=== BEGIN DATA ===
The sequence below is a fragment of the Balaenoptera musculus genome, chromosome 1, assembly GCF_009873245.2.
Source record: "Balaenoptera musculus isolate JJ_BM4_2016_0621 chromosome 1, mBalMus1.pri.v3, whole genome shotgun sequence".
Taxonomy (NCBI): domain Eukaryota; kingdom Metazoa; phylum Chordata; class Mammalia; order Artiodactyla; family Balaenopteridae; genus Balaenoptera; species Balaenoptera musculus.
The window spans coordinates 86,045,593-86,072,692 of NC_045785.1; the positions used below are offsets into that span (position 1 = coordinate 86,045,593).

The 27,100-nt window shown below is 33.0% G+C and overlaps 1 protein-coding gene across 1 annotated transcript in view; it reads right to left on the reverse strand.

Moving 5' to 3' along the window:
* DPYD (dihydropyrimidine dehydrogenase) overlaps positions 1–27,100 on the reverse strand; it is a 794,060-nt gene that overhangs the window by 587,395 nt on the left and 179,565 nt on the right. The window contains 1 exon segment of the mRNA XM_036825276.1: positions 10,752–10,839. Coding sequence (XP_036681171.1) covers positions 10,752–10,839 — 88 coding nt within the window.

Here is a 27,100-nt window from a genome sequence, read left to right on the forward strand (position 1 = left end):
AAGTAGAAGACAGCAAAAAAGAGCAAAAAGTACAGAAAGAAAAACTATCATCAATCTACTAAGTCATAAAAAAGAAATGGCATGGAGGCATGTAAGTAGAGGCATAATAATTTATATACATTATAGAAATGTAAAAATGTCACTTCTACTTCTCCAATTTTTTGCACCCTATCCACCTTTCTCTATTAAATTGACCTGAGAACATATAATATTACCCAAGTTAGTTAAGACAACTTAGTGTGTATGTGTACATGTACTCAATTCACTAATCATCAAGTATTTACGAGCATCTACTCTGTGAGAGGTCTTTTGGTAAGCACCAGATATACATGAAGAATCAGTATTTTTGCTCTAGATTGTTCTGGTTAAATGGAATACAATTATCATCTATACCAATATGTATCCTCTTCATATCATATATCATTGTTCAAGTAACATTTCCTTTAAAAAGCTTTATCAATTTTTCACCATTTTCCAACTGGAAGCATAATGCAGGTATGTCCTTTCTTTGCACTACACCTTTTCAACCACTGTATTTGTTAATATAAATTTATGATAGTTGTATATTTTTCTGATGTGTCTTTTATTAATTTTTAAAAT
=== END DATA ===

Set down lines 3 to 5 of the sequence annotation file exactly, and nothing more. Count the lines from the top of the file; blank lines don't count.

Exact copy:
Taxonomy (NCBI): domain Eukaryota; kingdom Metazoa; phylum Chordata; class Mammalia; order Artiodactyla; family Balaenopteridae; genus Balaenoptera; species Balaenoptera musculus.
The window spans coordinates 86,045,593-86,072,692 of NC_045785.1; the positions used below are offsets into that span (position 1 = coordinate 86,045,593).

The 27,100-nt window shown below is 33.0% G+C and overlaps 1 protein-coding gene across 1 annotated transcript in view; it reads right to left on the reverse strand.